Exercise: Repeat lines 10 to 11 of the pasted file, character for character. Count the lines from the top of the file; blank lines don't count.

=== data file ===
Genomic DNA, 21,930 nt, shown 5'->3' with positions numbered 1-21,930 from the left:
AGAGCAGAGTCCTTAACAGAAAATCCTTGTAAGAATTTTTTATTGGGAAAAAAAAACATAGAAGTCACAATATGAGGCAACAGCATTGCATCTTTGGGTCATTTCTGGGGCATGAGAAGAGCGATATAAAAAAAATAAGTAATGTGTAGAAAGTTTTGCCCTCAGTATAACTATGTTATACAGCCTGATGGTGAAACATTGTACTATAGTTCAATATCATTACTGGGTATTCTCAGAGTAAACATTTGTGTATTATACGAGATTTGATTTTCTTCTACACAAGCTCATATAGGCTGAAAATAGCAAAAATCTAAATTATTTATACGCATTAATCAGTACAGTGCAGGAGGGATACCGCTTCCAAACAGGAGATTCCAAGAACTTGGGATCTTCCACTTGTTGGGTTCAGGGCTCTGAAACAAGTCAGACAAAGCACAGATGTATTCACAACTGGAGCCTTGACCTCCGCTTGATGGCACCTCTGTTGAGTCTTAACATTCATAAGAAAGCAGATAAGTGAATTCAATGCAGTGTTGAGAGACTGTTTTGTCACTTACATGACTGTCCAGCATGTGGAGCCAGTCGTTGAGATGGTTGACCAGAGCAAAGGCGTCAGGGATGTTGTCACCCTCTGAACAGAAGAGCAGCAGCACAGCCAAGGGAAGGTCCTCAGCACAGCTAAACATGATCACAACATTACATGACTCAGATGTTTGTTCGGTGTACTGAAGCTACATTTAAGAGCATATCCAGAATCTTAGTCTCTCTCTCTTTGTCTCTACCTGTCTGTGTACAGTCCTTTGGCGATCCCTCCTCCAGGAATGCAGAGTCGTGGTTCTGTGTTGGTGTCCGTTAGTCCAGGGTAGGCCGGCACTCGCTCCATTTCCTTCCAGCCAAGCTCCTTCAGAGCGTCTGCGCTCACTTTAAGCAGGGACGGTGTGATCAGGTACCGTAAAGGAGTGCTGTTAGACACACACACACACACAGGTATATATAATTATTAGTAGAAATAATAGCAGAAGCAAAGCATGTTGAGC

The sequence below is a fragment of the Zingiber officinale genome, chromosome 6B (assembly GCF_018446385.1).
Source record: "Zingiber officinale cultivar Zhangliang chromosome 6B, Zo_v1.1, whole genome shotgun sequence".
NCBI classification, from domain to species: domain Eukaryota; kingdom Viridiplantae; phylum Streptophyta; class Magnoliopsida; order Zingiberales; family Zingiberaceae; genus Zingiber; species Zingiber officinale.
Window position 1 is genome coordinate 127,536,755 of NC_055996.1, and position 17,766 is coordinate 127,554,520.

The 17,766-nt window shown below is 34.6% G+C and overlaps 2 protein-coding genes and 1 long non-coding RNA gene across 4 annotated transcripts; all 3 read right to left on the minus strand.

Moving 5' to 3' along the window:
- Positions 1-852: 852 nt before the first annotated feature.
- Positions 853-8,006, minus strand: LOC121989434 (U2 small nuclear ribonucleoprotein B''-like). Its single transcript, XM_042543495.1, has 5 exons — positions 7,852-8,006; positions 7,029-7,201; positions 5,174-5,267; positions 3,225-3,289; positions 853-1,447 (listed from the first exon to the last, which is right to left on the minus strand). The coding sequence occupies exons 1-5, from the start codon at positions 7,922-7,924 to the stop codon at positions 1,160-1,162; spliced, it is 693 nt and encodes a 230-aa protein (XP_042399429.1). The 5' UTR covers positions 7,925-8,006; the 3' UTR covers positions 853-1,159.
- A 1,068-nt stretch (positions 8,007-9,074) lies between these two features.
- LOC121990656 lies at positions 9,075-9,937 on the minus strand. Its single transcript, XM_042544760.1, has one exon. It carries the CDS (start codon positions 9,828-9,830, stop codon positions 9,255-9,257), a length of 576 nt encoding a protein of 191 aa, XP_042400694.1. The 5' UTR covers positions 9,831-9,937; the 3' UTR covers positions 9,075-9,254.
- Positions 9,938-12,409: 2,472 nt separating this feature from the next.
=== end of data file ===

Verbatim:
- Positions 853-8,006, minus strand: LOC121989434 (U2 small nuclear ribonucleoprotein B''-like). Its single transcript, XM_042543495.1, has 5 exons — positions 7,852-8,006; positions 7,029-7,201; positions 5,174-5,267; positions 3,225-3,289; positions 853-1,447 (listed from the first exon to the last, which is right to left on the minus strand). The coding sequence occupies exons 1-5, from the start codon at positions 7,922-7,924 to the stop codon at positions 1,160-1,162; spliced, it is 693 nt and encodes a 230-aa protein (XP_042399429.1). The 5' UTR covers positions 7,925-8,006; the 3' UTR covers positions 853-1,159.
- A 1,068-nt stretch (positions 8,007-9,074) lies between these two features.